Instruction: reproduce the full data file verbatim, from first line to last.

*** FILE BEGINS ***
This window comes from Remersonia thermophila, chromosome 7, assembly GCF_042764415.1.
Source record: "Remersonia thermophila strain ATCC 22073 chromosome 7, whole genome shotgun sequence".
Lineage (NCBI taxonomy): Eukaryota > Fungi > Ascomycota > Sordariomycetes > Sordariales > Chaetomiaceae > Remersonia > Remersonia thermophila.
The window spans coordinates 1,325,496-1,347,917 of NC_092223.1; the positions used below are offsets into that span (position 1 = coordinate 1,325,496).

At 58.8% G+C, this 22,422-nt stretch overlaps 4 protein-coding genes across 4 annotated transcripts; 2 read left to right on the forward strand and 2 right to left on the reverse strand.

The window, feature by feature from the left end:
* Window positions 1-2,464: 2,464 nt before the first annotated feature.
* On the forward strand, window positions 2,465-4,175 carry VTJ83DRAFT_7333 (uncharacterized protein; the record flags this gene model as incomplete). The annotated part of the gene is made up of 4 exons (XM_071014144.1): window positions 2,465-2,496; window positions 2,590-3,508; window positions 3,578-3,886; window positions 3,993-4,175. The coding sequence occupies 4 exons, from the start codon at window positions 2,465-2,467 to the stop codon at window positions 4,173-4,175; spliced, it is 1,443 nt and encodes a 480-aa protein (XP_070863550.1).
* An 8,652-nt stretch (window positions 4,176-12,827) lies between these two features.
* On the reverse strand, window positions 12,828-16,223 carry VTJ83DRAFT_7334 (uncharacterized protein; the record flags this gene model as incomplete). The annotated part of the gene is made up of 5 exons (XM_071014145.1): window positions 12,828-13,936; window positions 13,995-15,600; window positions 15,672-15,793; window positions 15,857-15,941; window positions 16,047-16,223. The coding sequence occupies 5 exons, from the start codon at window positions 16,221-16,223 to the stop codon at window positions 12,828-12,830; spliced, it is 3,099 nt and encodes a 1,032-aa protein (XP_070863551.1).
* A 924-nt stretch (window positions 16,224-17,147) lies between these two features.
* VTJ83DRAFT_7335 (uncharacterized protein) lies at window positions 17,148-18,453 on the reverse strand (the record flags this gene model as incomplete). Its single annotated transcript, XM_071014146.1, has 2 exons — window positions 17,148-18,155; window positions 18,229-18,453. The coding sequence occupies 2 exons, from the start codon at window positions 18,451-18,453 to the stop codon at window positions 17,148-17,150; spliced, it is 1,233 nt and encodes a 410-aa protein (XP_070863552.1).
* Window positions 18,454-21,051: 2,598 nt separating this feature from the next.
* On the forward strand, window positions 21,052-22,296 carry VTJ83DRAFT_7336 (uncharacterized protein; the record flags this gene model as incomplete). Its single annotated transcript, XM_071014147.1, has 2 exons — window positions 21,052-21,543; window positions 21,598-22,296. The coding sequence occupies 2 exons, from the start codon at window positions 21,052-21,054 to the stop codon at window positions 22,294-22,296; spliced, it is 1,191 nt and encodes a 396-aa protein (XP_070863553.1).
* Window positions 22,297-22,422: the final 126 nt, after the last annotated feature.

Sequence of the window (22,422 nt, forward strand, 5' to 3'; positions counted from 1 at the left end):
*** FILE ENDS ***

This window comes from Remersonia thermophila, chromosome 7, assembly GCF_042764415.1.
Source record: "Remersonia thermophila strain ATCC 22073 chromosome 7, whole genome shotgun sequence".
Lineage (NCBI taxonomy): Eukaryota > Fungi > Ascomycota > Sordariomycetes > Sordariales > Chaetomiaceae > Remersonia > Remersonia thermophila.
The window spans coordinates 1,325,496-1,347,917 of NC_092223.1; the positions used below are offsets into that span (position 1 = coordinate 1,325,496).

At 58.8% G+C, this 22,422-nt stretch overlaps 4 protein-coding genes across 4 annotated transcripts; 2 read left to right on the forward strand and 2 right to left on the reverse strand.

The window, feature by feature from the left end:
* Window positions 1-2,464: 2,464 nt before the first annotated feature.
* On the forward strand, window positions 2,465-4,175 carry VTJ83DRAFT_7333 (uncharacterized protein; the record flags this gene model as incomplete). The annotated part of the gene is made up of 4 exons (XM_071014144.1): window positions 2,465-2,496; window positions 2,590-3,508; window positions 3,578-3,886; window positions 3,993-4,175. The coding sequence occupies 4 exons, from the start codon at window positions 2,465-2,467 to the stop codon at window positions 4,173-4,175; spliced, it is 1,443 nt and encodes a 480-aa protein (XP_070863550.1).
* An 8,652-nt stretch (window positions 4,176-12,827) lies between these two features.
* On the reverse strand, window positions 12,828-16,223 carry VTJ83DRAFT_7334 (uncharacterized protein; the record flags this gene model as incomplete). The annotated part of the gene is made up of 5 exons (XM_071014145.1): window positions 12,828-13,936; window positions 13,995-15,600; window positions 15,672-15,793; window positions 15,857-15,941; window positions 16,047-16,223. The coding sequence occupies 5 exons, from the start codon at window positions 16,221-16,223 to the stop codon at window positions 12,828-12,830; spliced, it is 3,099 nt and encodes a 1,032-aa protein (XP_070863551.1).
* A 924-nt stretch (window positions 16,224-17,147) lies between these two features.
* VTJ83DRAFT_7335 (uncharacterized protein) lies at window positions 17,148-18,453 on the reverse strand (the record flags this gene model as incomplete). Its single annotated transcript, XM_071014146.1, has 2 exons — window positions 17,148-18,155; window positions 18,229-18,453. The coding sequence occupies 2 exons, from the start codon at window positions 18,451-18,453 to the stop codon at window positions 17,148-17,150; spliced, it is 1,233 nt and encodes a 410-aa protein (XP_070863552.1).
* Window positions 18,454-21,051: 2,598 nt separating this feature from the next.
* On the forward strand, window positions 21,052-22,296 carry VTJ83DRAFT_7336 (uncharacterized protein; the record flags this gene model as incomplete). Its single annotated transcript, XM_071014147.1, has 2 exons — window positions 21,052-21,543; window positions 21,598-22,296. The coding sequence occupies 2 exons, from the start codon at window positions 21,052-21,054 to the stop codon at window positions 22,294-22,296; spliced, it is 1,191 nt and encodes a 396-aa protein (XP_070863553.1).
* Window positions 22,297-22,422: the final 126 nt, after the last annotated feature.

Sequence of the window (22,422 nt, forward strand, 5' to 3'; positions counted from 1 at the left end):